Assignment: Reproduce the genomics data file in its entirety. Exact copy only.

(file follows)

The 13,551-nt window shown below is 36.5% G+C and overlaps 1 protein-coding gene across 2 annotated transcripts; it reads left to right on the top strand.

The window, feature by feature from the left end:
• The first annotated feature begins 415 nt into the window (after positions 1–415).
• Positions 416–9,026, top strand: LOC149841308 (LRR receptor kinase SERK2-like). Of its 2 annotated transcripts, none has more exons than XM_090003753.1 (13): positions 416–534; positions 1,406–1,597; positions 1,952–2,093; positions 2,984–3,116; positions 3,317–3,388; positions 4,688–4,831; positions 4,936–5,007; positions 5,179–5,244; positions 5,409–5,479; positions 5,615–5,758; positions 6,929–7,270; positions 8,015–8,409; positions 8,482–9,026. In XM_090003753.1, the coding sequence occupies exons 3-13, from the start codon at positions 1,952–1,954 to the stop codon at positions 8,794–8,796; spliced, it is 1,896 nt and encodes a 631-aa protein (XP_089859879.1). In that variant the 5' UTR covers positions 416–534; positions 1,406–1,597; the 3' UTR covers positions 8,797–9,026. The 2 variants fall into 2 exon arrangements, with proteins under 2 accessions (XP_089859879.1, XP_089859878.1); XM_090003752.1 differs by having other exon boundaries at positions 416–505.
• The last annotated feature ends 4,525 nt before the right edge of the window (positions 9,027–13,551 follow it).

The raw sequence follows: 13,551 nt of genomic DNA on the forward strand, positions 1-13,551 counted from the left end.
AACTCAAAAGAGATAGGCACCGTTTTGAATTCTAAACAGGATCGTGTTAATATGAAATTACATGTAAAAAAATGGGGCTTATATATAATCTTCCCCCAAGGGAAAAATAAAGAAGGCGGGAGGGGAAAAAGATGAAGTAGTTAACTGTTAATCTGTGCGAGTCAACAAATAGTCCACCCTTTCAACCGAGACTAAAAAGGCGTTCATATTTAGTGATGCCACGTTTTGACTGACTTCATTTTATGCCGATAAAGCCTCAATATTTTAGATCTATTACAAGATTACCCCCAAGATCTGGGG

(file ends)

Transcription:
The 13,551-nt window shown below is 36.5% G+C and overlaps 1 protein-coding gene across 2 annotated transcripts; it reads left to right on the top strand.

The window, feature by feature from the left end:
• The first annotated feature begins 415 nt into the window (after positions 1–415).
• Positions 416–9,026, top strand: LOC149841308 (LRR receptor kinase SERK2-like). Of its 2 annotated transcripts, none has more exons than XM_090003753.1 (13): positions 416–534; positions 1,406–1,597; positions 1,952–2,093; positions 2,984–3,116; positions 3,317–3,388; positions 4,688–4,831; positions 4,936–5,007; positions 5,179–5,244; positions 5,409–5,479; positions 5,615–5,758; positions 6,929–7,270; positions 8,015–8,409; positions 8,482–9,026. In XM_090003753.1, the coding sequence occupies exons 3-13, from the start codon at positions 1,952–1,954 to the stop codon at positions 8,794–8,796; spliced, it is 1,896 nt and encodes a 631-aa protein (XP_089859879.1). In that variant the 5' UTR covers positions 416–534; positions 1,406–1,597; the 3' UTR covers positions 8,797–9,026. The 2 variants fall into 2 exon arrangements, with proteins under 2 accessions (XP_089859879.1, XP_089859878.1); XM_090003752.1 differs by having other exon boundaries at positions 416–505.
• The last annotated feature ends 4,525 nt before the right edge of the window (positions 9,027–13,551 follow it).

The raw sequence follows: 13,551 nt of genomic DNA on the forward strand, positions 1-13,551 counted from the left end.
AACTCAAAAGAGATAGGCACCGTTTTGAATTCTAAACAGGATCGTGTTAATATGAAATTACATGTAAAAAAATGGGGCTTATATATAATCTTCCCCCAAGGGAAAAATAAAGAAGGCGGGAGGGGAAAAAGATGAAGTAGTTAACTGTTAATCTGTGCGAGTCAACAAATAGTCCACCCTTTCAACCGAGACTAAAAAGGCGTTCATATTTAGTGATGCCACGTTTTGACTGACTTCATTTTATGCCGATAAAGCCTCAATATTTTAGATCTATTACAAGATTACCCCCAAGATCTGGGG